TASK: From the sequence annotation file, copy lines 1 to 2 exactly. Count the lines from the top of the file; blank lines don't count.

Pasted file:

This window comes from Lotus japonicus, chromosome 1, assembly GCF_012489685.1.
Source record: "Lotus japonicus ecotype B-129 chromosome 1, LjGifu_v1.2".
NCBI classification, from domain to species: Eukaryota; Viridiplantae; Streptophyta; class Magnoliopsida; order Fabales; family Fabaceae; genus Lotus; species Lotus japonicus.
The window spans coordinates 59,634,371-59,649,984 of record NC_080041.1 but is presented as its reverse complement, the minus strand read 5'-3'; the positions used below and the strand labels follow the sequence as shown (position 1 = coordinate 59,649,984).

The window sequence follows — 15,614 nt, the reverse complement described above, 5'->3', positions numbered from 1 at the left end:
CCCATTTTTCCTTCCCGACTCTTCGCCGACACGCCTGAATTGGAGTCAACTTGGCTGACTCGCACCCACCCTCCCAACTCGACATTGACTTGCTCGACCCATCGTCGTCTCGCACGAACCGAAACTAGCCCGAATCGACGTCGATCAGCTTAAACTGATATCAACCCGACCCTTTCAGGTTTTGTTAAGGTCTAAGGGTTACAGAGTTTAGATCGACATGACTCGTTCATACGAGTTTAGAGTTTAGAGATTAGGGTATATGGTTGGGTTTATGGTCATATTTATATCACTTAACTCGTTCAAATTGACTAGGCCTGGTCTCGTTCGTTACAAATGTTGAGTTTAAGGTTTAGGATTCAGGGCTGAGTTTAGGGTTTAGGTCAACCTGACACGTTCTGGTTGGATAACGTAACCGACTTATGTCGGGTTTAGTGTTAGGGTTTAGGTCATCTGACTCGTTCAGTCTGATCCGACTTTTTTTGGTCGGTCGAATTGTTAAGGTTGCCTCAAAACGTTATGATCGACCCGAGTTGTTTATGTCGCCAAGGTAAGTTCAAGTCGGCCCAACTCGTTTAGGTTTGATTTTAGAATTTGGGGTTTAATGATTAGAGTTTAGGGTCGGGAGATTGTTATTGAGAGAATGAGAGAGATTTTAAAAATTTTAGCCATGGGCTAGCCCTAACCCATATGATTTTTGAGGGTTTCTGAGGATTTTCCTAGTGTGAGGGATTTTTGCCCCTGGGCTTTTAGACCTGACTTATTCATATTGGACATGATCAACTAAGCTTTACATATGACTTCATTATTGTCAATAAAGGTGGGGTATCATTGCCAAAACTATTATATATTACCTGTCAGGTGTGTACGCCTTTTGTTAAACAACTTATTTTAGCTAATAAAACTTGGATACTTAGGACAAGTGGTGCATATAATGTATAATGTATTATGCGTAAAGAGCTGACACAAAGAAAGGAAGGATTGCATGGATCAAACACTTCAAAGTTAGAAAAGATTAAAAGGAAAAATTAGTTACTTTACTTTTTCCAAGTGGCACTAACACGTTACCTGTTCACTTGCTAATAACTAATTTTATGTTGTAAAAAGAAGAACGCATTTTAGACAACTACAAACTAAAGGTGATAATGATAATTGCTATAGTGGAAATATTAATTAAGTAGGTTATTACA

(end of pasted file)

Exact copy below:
This window comes from Lotus japonicus, chromosome 1, assembly GCF_012489685.1.
Source record: "Lotus japonicus ecotype B-129 chromosome 1, LjGifu_v1.2".